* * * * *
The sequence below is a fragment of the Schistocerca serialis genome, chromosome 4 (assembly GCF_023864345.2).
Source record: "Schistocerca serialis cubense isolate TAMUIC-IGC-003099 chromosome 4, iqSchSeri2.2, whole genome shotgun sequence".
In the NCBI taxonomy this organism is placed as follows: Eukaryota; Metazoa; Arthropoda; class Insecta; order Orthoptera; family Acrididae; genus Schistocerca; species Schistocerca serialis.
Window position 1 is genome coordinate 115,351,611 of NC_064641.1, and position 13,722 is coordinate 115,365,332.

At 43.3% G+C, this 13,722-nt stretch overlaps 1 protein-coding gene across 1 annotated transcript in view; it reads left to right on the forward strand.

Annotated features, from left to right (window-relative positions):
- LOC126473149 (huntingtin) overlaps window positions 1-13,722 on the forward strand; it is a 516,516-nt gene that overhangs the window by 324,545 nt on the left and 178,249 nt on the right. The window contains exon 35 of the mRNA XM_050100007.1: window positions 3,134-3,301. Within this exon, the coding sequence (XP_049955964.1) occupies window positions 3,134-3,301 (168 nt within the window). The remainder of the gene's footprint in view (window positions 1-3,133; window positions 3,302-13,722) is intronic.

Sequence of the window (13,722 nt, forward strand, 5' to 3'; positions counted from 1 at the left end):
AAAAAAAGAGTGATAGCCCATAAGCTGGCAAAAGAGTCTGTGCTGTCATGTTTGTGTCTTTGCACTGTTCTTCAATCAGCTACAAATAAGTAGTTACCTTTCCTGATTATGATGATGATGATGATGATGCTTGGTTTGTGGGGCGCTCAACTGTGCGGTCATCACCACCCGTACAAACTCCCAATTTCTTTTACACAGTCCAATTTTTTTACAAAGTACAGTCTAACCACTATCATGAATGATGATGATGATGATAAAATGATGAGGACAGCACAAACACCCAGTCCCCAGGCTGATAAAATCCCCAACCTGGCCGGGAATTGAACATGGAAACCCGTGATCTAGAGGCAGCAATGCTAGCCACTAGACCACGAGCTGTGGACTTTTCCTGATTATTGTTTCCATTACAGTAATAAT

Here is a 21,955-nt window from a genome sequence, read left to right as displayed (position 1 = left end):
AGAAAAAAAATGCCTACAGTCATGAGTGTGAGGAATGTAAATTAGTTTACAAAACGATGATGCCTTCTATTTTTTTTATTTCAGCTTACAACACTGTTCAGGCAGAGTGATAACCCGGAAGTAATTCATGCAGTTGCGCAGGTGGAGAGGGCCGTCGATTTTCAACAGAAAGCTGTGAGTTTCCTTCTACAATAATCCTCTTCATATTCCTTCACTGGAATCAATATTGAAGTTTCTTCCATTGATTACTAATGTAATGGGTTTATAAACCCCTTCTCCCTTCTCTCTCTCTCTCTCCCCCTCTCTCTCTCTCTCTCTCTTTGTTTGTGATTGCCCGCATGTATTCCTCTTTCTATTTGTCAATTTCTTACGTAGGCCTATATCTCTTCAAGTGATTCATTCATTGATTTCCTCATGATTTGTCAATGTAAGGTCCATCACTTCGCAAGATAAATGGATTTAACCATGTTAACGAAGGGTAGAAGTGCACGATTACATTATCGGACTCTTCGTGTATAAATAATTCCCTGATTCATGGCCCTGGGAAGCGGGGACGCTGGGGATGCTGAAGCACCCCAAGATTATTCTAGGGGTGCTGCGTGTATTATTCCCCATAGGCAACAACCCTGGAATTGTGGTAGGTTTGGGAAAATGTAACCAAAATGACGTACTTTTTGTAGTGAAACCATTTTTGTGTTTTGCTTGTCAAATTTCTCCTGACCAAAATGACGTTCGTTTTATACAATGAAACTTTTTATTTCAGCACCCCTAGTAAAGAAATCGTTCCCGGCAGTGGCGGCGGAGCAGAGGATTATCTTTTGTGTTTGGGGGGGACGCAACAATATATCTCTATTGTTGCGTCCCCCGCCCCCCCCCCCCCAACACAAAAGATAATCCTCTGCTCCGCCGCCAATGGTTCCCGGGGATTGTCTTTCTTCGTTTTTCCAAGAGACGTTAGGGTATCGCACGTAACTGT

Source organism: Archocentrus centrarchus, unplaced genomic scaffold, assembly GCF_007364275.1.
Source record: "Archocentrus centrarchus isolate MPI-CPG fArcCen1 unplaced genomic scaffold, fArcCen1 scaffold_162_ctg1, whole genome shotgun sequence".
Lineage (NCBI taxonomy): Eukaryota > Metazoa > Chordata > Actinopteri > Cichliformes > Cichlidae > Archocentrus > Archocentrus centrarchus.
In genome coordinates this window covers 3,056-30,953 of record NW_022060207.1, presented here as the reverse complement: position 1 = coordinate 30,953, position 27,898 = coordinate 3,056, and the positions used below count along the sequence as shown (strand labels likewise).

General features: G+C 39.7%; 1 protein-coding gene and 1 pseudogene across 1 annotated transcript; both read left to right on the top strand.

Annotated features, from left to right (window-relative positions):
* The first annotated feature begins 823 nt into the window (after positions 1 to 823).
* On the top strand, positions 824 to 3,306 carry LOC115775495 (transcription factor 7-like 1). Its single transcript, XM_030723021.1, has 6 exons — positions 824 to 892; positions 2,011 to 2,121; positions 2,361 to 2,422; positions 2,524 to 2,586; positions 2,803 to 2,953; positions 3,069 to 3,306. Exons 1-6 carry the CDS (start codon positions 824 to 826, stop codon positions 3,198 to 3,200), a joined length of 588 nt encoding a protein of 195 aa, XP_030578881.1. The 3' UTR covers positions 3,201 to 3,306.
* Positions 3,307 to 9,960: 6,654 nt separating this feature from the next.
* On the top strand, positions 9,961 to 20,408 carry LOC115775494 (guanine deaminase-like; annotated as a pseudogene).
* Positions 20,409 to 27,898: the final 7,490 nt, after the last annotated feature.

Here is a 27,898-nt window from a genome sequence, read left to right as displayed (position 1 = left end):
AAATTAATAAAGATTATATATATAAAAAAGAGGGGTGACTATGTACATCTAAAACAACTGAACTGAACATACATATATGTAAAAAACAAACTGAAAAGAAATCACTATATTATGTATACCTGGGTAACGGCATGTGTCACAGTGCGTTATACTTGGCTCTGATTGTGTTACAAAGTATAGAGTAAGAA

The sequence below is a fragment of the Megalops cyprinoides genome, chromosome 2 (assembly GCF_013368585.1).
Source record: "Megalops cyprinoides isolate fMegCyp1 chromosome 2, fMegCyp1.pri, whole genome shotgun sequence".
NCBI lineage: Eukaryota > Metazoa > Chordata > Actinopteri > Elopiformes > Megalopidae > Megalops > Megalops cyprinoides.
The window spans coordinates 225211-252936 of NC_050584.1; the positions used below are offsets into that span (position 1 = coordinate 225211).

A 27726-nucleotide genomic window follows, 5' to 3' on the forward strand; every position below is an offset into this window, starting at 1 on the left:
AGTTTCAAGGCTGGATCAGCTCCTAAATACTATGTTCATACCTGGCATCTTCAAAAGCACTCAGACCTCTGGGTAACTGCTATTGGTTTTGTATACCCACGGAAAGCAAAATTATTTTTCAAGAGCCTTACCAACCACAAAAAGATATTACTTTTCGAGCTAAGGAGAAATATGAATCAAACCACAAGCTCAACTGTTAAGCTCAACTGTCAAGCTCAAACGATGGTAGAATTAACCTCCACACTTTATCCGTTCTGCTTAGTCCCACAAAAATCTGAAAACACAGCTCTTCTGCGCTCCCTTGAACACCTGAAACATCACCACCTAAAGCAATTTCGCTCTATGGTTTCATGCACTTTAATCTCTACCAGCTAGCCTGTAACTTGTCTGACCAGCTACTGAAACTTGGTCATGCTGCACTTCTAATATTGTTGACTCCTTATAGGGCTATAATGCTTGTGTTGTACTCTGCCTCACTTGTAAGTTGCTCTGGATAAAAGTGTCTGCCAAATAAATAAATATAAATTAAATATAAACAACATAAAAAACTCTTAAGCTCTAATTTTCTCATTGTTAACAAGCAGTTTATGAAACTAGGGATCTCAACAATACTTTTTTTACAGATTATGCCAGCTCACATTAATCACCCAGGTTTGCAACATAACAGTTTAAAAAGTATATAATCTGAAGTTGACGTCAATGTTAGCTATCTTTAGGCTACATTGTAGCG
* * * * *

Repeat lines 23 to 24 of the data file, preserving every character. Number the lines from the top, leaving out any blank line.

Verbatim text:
Here is a 27,898-nt window from a genome sequence, read left to right as displayed (position 1 = left end):
AAATTAATAAAGATTATATATATAAAAAAGAGGGGTGACTATGTACATCTAAAACAACTGAACTGAACATACATATATGTAAAAAACAAACTGAAAAGAAATCACTATATTATGTATACCTGGGTAACGGCATGTGTCACAGTGCGTTATACTTGGCTCTGATTGTGTTACAAAGTATAGAGTAAGAA